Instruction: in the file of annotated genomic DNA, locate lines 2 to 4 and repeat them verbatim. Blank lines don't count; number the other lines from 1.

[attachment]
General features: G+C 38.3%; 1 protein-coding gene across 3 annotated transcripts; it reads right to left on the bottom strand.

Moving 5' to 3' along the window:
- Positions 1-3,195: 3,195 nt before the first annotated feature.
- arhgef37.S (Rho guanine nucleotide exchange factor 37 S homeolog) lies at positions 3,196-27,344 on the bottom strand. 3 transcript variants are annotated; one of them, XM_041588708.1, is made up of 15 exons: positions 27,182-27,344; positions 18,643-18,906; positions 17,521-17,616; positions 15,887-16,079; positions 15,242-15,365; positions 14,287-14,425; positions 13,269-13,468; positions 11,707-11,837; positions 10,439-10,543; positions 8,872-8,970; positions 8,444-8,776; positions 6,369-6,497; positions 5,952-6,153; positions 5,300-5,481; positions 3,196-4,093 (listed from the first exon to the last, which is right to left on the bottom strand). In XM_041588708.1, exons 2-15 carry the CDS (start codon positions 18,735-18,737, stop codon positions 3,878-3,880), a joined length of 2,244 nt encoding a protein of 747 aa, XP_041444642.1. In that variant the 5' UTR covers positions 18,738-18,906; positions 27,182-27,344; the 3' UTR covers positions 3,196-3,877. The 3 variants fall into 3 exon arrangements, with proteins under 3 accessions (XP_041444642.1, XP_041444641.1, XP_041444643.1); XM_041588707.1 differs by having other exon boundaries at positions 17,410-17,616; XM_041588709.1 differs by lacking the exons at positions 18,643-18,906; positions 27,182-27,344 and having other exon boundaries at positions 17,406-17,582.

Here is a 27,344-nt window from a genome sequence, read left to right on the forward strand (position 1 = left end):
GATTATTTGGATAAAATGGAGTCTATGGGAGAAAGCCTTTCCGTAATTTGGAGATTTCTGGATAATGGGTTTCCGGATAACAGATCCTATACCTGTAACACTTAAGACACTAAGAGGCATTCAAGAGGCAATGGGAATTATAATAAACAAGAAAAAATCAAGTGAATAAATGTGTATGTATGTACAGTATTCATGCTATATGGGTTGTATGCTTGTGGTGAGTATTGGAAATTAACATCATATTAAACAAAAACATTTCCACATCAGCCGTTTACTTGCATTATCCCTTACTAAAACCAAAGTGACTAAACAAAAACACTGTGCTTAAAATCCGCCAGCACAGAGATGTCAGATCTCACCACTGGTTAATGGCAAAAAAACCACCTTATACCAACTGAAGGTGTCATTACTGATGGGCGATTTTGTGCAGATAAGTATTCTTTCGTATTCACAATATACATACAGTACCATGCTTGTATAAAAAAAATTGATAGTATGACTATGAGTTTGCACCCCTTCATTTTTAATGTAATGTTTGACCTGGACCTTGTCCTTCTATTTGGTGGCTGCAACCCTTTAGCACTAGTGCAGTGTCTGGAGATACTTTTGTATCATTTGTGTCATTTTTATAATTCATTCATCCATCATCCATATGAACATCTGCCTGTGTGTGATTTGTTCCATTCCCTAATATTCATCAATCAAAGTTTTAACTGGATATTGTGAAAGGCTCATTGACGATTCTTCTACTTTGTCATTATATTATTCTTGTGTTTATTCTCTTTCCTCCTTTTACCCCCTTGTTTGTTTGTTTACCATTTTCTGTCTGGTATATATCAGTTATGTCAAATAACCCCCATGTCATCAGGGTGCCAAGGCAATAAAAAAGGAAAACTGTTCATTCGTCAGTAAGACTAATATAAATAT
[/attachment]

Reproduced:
Moving 5' to 3' along the window:
- Positions 1-3,195: 3,195 nt before the first annotated feature.
- arhgef37.S (Rho guanine nucleotide exchange factor 37 S homeolog) lies at positions 3,196-27,344 on the bottom strand. 3 transcript variants are annotated; one of them, XM_041588708.1, is made up of 15 exons: positions 27,182-27,344; positions 18,643-18,906; positions 17,521-17,616; positions 15,887-16,079; positions 15,242-15,365; positions 14,287-14,425; positions 13,269-13,468; positions 11,707-11,837; positions 10,439-10,543; positions 8,872-8,970; positions 8,444-8,776; positions 6,369-6,497; positions 5,952-6,153; positions 5,300-5,481; positions 3,196-4,093 (listed from the first exon to the last, which is right to left on the bottom strand). In XM_041588708.1, exons 2-15 carry the CDS (start codon positions 18,735-18,737, stop codon positions 3,878-3,880), a joined length of 2,244 nt encoding a protein of 747 aa, XP_041444642.1. In that variant the 5' UTR covers positions 18,738-18,906; positions 27,182-27,344; the 3' UTR covers positions 3,196-3,877. The 3 variants fall into 3 exon arrangements, with proteins under 3 accessions (XP_041444642.1, XP_041444641.1, XP_041444643.1); XM_041588707.1 differs by having other exon boundaries at positions 17,410-17,616; XM_041588709.1 differs by lacking the exons at positions 18,643-18,906; positions 27,182-27,344 and having other exon boundaries at positions 17,406-17,582.